INTRODUCTION: Patients with cancer have higher risk of thrombosis compared to the general population and particularly lung adenocarcinoma is considered at high risk for venous thromboembolism. Some targetable oncogenic drivers are supposed to further increase this risk. CASE DESCRIPTION: A 35-year-old man who had developed a recurrent venous thromboembolism and pulmonary embolism (PE) was diagnosed with ROS1 rearranged non-small cell lung cancer (NSCLC). While molecular examinations were ongoing, he developed progressive respiratory failure. For PE and thrombosis worsening with detection of right heart thrombus, he underwent therapy with unfractionated heparin. Despite initial good radiologic results, only with the start of crizotinib did the patient's clinical condition significantly improve to configure a Lazarus response. CONCLUSIONS: Cancer diagnosis should always be considered in patients with unprovoked thrombosis and, if NSCLC is diagnosed, genetic alterations should be always sought after. A possible relation between venous thromboembolism and oncogenic drivers, particularly for ALK translocations, has been hypothesized. Similarly to ALK-positive NSCLC, ROS1 rearranged disease has been associated with an increased thromboembolic risk. Further studies are needed to better evaluate this relation and to evaluate the potential benefit of a prophylactic anticoagulating treatment in this subset of patients.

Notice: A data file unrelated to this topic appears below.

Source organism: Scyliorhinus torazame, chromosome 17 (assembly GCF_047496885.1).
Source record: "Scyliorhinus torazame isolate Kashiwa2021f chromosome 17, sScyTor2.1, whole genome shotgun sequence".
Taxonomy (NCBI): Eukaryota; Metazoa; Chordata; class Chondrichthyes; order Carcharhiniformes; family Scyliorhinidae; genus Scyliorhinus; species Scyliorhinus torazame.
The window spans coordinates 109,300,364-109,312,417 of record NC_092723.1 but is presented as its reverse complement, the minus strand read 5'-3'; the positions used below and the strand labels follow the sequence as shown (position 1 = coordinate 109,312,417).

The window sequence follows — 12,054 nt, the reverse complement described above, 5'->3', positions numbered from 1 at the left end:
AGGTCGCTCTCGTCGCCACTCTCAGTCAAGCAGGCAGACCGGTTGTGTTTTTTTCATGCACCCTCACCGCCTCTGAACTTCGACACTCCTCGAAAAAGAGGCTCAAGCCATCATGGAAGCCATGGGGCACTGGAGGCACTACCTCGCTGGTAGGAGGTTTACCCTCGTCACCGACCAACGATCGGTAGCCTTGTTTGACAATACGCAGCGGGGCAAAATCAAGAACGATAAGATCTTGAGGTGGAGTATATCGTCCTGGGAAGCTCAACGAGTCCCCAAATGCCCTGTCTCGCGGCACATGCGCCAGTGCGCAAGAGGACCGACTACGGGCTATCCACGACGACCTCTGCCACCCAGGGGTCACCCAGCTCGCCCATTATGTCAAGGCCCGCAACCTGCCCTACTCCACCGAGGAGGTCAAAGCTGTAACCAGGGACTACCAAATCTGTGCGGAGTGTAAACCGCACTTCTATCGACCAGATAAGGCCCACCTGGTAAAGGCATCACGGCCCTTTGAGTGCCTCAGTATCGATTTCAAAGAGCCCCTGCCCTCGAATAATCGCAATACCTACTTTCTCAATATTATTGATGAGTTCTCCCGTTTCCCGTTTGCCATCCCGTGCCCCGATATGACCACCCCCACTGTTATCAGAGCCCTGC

|Publication status||Published - Dec 1 2020|